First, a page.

Q: This is a question for the Secretary of State, Mr. Powell. Sir, which signals do you get from the other nine members of the Security Council for your draft resolution and which signals do you get especially from the German Government? Thank you.
Mr. Powell: We have received positive responses from everyone but of course there are differences of opinion on certain aspects of our draft resolution and you are well aware of those differences. Dominique de Villepin and I have discussed our differences and have discussed differences that we have with Germany. The important thing is that we spent our time today looking for points of convergence, and there are many, and we have gotten a better understanding of our views which we can communicate to our permanent representatives back in New York for them to pursue the work next week. It is also important, we thought, that we involve the other 10 members of the Council and we will instruct our permanent representatives to do that as well. I am taking seriously all the comments that I receive from my colleagues on the Security Council. It is always the intent of the United States to listen to others and hear ideas put forth as we put our ideas forth, and that is the way resolutions are developed. So I will leave this meeting encouraged with the points of convergence but also recognizing that there are still some difficulties and differences that have to be worked out. What we are all committed to, as the Secretary General said, is to put authority back in the hands of the Iraqi people for their own destiny, for their own future, as fast as is possible, but do it in a responsible way.
Q:[translated from French] I have two questions to ask. First to the Secretary General, to ask whether, after this meeting with the members of the Security Council, there is a hope, a glimmer of hope, that the United Nations will resume its efforts, its work, I mean its activities on the ground? The second question is for the Secretary of State of the United States: do Mr. de Villepin's fine words chime with the Americans' good intentions on Iraq and show that you are going to be moving on Kuwait and Iraq? Will we see concrete results from this meeting on the ground? Thank you.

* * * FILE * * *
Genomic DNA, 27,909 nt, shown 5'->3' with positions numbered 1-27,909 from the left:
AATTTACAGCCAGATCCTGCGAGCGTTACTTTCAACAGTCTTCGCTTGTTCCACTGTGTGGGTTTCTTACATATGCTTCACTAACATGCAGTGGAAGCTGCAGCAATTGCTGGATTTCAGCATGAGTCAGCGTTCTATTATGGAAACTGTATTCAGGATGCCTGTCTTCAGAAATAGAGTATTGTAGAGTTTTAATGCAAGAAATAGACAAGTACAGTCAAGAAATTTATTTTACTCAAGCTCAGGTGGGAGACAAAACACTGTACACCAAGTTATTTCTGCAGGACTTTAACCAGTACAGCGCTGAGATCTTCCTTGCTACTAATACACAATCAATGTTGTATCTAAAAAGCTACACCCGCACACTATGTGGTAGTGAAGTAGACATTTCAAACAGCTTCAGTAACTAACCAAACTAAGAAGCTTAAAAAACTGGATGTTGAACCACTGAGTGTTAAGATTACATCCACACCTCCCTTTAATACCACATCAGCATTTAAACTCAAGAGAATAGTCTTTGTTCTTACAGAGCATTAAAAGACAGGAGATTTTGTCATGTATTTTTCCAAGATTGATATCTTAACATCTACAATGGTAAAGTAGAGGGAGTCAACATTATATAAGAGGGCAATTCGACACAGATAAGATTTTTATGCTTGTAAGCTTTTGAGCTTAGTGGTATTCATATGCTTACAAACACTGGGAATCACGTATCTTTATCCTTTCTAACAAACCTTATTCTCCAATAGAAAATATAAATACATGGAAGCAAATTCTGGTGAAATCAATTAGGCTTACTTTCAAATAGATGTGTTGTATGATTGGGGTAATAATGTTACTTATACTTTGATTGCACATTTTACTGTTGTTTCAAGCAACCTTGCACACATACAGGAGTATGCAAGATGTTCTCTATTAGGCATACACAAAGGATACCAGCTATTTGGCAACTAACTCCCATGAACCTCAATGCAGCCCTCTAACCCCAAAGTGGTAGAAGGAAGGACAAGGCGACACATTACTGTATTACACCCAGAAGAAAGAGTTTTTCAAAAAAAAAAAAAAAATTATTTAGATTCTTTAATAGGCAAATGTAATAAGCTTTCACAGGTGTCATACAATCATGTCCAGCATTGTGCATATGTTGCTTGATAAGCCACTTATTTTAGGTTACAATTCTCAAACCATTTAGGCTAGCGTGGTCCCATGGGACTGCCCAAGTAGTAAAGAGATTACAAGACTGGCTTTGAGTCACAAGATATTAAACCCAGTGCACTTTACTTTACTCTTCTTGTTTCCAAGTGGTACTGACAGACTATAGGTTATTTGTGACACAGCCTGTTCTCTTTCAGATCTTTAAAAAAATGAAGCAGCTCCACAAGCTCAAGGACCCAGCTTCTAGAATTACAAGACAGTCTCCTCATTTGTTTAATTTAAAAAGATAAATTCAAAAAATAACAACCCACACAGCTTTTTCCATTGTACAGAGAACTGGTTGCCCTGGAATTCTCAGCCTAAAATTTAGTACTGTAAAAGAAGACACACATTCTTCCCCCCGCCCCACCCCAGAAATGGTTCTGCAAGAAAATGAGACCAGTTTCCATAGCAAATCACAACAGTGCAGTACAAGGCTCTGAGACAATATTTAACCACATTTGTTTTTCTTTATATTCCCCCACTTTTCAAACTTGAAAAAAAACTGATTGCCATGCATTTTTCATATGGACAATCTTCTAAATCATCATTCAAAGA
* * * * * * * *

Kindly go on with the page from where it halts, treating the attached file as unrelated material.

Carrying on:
SG: [translated from French] First, the United Nations has not abandoned Iraq. We have taken steps to protect our staff, we have reduced our staff numbers but we are still working. We are of course considering the security situation and as soon as that improves we will conduct an operational survey. Thank you.
Mr. Powell: Dominique and I had excellent discussions. We have learned enough about each other's positions that I think both of us would say, if I can speak for both of us, that there is a basis for our representatives in New York to undertake discussions next week to see if we can find a consensus.
Q: [translated from French] My question is for the Secretary General. Mr. Secretary General, what we gather is that everyone agrees to transfer sovereignty and authority to Iraq. The Secretary of State said in Berlin that the United Nations is not in a position to take this task on, and did not ask for it. The question I want to ask you is, after your discussions with the different organizations here that could manage that sovereignty, are you going to ask for it? Thank you.
SG: [translated from French] I do not think the question is whether sovereignty should pass to the United Nations: it is the population and people of Iraq who should assume authority, but the United Nations is ready to work with them and help them. There are many areas where the United Nations can help. So the question whether the United Nations is seeking to take power and run Iraq, that has never been the case, it is not correct. We are ready to work with the Iraqis and ready to help them set up a national government as you have just heard, everyone agrees on that goal. We will be working towards that.
Q: [translated from French] Concerning the resolution, do you think it is urgent to discuss this area or not?
SG: [translated from French] Concerning the vote in the Security Council - I think there are five men here who should answer that because they are the ones who will set the schedule and they are the ones who will vote. Clearly, though, the vital thing is not just voting but having a solid and workable resolution, a resolution we can put into effect and will help us in our efforts on the ground and may also help convince the people in Iraq that we are handing government back to them and working with them. To put it in English, to win the minds and hearts of the Iraqis should also be a part of the process. Not just what military assets are needed. Thank you very much.
For the UN official translation of the entire press briefing : http://www.un.org/apps/sg/offthecuff.asp?nid=484
Released on September 17, 2003